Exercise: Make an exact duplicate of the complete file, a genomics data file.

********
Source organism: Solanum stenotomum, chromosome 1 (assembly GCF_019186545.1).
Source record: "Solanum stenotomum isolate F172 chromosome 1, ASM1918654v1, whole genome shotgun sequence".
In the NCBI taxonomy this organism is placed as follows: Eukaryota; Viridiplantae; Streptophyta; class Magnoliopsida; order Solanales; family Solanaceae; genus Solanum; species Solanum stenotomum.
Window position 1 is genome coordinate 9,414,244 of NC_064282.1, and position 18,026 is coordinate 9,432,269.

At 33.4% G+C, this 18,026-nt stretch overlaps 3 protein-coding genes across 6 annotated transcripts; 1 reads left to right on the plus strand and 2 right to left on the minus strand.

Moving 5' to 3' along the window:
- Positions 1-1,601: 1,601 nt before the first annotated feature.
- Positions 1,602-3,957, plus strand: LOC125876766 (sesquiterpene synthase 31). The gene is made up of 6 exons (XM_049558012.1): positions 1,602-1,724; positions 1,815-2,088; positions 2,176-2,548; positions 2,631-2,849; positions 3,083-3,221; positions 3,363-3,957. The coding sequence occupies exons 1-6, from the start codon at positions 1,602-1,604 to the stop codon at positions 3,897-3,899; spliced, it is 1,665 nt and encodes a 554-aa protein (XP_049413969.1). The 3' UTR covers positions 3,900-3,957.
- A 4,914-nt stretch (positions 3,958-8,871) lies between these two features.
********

Source organism: Solanum stenotomum, chromosome 1 (assembly GCF_019186545.1).
Source record: "Solanum stenotomum isolate F172 chromosome 1, ASM1918654v1, whole genome shotgun sequence".
In the NCBI taxonomy this organism is placed as follows: Eukaryota; Viridiplantae; Streptophyta; class Magnoliopsida; order Solanales; family Solanaceae; genus Solanum; species Solanum stenotomum.
Window position 1 is genome coordinate 9,414,244 of NC_064282.1, and position 18,026 is coordinate 9,432,269.

At 33.4% G+C, this 18,026-nt stretch overlaps 3 protein-coding genes across 6 annotated transcripts; 1 reads left to right on the plus strand and 2 right to left on the minus strand.

Moving 5' to 3' along the window:
- Positions 1-1,601: 1,601 nt before the first annotated feature.
- Positions 1,602-3,957, plus strand: LOC125876766 (sesquiterpene synthase 31). The gene is made up of 6 exons (XM_049558012.1): positions 1,602-1,724; positions 1,815-2,088; positions 2,176-2,548; positions 2,631-2,849; positions 3,083-3,221; positions 3,363-3,957. The coding sequence occupies exons 1-6, from the start codon at positions 1,602-1,604 to the stop codon at positions 3,897-3,899; spliced, it is 1,665 nt and encodes a 554-aa protein (XP_049413969.1). The 3' UTR covers positions 3,900-3,957.
- A 4,914-nt stretch (positions 3,958-8,871) lies between these two features.